So there you have it — three super easy, delicious, healthy vegan meals you can have in your arsenal for traveling or couch surfing. What are your go-to easy vegan meals?

Bonus: When I hiked Chirripo I also brought a jar of peanut butter and some jelly and used the tortillas to make quick PB&J while on the mountain! It gave me variety that was sorely needed!

What I brought on my hike up Chirripo in Costa Rica!

What I brought on my hike up Chirripo in Costa Rica!

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What Does A Sustainable Food System Look Like? — The Problem With The Term “Organic” Tue, 26 Apr 2016 14:05:31 +0000

What if I told you there was a single word that could encapsulate the entire production method of a product?

This word was so descriptive and ironclad in its definition that a product, once graced with its letters, would immediately be elevated to a more optimal choice.

What’s better — this term could be applied to products that were made not only in your community or region, but all over the country and even the world, by big companies and tiny mom & pop shops, mass produced and artisanally created.

Essentially, this term would tell you that a product made by your local shop AND by a Fortune 500 company were equally valuable and worthy of your purchase.

Think that’s possible?

Probably not.

Why? Because the manner in which a product is produced matters. And it’s incredibly complex.

How a Fortune 500 company — let’s say Target — makes a shirt, will be vastly different than a shirt¬†you might find at your local farmers market. The former might use methods and labor that you would find¬†appalling. The latter likely crafted their product themselves with care.

Now I am not saying either product is better than the other, I am simply trying to point out that in both cases the shirt-maker has the right to use a particular term that is quite popular these days: organic.

If Target used organic cotton, they get to use that label, even if they used cheap foreign labor to produce it. Likewise, your local shirtmaker can use the term organic too if they used an organically grown textile to make the shirt.

Two wildly different processes, same exact term.

Does organic sufficiently describe the value of the good, then, in this case?

The same holds true for food.

Organic food sales are booming across the country. And while there may certainly be some merits to some of the practices used by these farms, it is equally true that not every organic farm uses every best practice or sustainable method.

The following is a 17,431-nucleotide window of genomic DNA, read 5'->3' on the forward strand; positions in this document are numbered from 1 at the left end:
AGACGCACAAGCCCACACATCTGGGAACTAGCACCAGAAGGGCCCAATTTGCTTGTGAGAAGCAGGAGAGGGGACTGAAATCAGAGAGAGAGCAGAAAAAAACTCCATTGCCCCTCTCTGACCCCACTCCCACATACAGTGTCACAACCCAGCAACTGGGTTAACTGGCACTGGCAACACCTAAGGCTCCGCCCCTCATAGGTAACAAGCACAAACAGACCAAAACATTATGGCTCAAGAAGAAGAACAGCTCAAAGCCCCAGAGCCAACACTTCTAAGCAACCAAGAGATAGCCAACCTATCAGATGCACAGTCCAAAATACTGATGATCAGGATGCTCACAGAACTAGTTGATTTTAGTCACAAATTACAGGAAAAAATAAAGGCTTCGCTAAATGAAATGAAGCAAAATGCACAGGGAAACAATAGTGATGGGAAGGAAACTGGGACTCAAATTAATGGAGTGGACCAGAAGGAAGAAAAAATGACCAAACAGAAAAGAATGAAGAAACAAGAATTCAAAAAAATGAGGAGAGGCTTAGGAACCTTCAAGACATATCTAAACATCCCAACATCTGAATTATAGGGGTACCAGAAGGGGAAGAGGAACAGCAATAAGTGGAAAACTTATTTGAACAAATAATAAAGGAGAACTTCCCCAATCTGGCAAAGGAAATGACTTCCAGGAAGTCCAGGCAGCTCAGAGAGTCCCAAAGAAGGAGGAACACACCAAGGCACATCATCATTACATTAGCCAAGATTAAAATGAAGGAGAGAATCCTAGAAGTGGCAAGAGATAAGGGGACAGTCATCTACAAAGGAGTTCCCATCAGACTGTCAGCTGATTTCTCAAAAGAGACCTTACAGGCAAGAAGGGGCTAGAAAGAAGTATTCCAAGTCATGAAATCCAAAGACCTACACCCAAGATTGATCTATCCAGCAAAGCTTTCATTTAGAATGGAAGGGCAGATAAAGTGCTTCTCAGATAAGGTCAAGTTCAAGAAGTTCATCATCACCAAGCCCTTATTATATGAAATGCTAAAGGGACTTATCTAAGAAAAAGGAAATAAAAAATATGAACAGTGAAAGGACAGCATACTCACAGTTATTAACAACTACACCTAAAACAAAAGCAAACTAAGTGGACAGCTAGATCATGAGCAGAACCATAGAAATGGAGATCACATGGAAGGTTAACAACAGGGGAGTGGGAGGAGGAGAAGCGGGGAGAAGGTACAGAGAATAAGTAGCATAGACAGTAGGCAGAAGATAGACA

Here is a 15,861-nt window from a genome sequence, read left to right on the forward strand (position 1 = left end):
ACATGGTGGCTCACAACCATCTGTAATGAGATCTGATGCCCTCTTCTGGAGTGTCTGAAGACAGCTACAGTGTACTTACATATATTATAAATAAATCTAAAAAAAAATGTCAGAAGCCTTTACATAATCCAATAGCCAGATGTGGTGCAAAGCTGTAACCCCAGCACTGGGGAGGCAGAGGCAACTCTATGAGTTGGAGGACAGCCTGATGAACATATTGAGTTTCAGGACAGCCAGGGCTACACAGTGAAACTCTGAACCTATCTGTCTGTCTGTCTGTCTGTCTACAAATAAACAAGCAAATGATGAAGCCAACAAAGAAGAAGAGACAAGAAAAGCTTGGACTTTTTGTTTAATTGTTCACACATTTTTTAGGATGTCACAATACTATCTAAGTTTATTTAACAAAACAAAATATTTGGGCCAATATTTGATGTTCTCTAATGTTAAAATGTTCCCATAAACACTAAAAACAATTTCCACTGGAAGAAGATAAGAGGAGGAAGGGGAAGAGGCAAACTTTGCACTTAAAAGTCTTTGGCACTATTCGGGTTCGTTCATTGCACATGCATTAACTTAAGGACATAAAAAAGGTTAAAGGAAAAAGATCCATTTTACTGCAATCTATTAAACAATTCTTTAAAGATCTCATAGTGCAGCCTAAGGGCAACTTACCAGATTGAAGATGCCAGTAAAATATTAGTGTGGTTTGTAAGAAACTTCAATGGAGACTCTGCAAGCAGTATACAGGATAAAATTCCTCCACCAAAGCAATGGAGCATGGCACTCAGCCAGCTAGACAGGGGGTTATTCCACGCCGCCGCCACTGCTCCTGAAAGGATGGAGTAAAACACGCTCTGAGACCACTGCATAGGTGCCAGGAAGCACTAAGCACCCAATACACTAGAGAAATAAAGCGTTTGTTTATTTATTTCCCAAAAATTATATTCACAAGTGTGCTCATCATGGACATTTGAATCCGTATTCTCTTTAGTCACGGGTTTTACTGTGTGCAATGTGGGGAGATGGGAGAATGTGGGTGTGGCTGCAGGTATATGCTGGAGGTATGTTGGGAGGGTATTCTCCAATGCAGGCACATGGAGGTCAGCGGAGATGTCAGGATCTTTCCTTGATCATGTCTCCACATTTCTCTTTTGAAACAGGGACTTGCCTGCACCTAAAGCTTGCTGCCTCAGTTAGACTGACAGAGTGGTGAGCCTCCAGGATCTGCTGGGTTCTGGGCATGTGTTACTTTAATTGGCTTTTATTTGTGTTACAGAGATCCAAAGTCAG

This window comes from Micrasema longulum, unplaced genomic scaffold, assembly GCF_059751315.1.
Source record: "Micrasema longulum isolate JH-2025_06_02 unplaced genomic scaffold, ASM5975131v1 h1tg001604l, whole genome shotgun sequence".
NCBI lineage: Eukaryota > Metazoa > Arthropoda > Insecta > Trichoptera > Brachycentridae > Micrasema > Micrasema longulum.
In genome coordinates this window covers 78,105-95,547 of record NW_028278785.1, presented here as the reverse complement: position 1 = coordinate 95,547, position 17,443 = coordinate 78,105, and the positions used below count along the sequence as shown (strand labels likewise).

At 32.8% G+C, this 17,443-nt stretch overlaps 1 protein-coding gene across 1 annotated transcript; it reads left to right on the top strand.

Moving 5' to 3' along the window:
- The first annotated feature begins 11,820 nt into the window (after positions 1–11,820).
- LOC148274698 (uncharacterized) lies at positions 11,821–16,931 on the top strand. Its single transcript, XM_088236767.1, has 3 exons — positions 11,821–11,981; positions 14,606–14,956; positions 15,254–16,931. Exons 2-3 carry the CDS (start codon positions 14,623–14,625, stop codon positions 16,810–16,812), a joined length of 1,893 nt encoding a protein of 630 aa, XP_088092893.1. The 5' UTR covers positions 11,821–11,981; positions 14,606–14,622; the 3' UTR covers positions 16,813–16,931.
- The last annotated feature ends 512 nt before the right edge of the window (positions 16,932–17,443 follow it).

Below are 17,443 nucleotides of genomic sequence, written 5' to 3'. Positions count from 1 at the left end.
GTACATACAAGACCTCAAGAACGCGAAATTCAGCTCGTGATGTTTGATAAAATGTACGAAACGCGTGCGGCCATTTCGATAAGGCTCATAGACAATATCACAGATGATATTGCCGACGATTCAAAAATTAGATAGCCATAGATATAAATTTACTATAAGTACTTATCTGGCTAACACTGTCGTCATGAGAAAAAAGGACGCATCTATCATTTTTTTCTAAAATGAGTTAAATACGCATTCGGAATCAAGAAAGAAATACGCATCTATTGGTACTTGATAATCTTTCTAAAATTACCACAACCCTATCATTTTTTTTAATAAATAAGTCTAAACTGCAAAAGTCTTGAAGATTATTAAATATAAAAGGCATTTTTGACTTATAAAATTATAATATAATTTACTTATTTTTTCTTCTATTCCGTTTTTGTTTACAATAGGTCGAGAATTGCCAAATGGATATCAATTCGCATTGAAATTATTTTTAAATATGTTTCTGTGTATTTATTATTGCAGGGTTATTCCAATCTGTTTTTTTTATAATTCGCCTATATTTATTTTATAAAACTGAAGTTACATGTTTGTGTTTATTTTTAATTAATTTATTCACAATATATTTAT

Some organic farms are simply behemoths — giant corporate run industrial farms that can use the term organic because they fit the label.

But those giant farms resemble a conventional farm more than they do the image you have in your head when you think “organic.” They’re typically not your small, local, diversified farm run by a nice family with a dog.

They are monocultures.

Organic is just a word, and it tells you very little about the type of system in which your food was grown.


Ok so maybe local food is the answer.

The benefit of local food is that it is produced in your community, typically speaking. The actual definition of local food can vary depending on who you ask.

Here in D.C. we have a “local” grocery store that attempts to only carry locally grown or produced products. They define local as anything grown or produced in the states of the Chesapeake watershed.

In practice this means something grown as far away as Massena, NY (529 miles from D.C.) can be sold at their store as a “local” product. Half a thousand miles doesn’t¬†feel too local…

Now I’m not at all knocking their definition¬†of local food — I am simply pointing out that this term, like “organic,” is a bit loosely defined. Local does not necessarily mean the farm 30 miles down the road that you can visit on the weekend. It may be much further away than you think.

Similarly to the word “organic,” something labeled as “local” doesn’t¬†actually tell you¬†anything about the production methods. The¬†only thing it tells you (and this is even debatable) is that the product likely didn’t travel as far to get to you,¬†compared to other products in the store.

That’s it.

It doesn’t tell you anything about how the food was produced. In a post from several years ago I joked about the fact that if you happened to live in a town with a Coca Cola bottling plant that you could sit back and enjoy a “local Coke.”

Including where ingredients were assembled in the definition of “local food” is a bit dubious. At best, the benefit is keeping money in the local economy. “At least Martha down the street is getting my chocolate chip cookie money instead of Nabisco!”

Is that a benefit? Absolutely. But was the cacao in the chocolate chips grown locally? Unless you live in the tropics, probably not. So assembling products from around the planet down the block is hardly a local food, in my opinion.

The point of all of this is not to disparage “organic” and “local” food. It is more to point out that both of these terms probably mean a bit less than you realize.

I think the hope is that each of these words are¬†synonymous with “sustainable.” But when corporate mega-farms can technically use both of these words without issue, I think we’ve elevated them a bit more than they deserve.

What should we eat, then?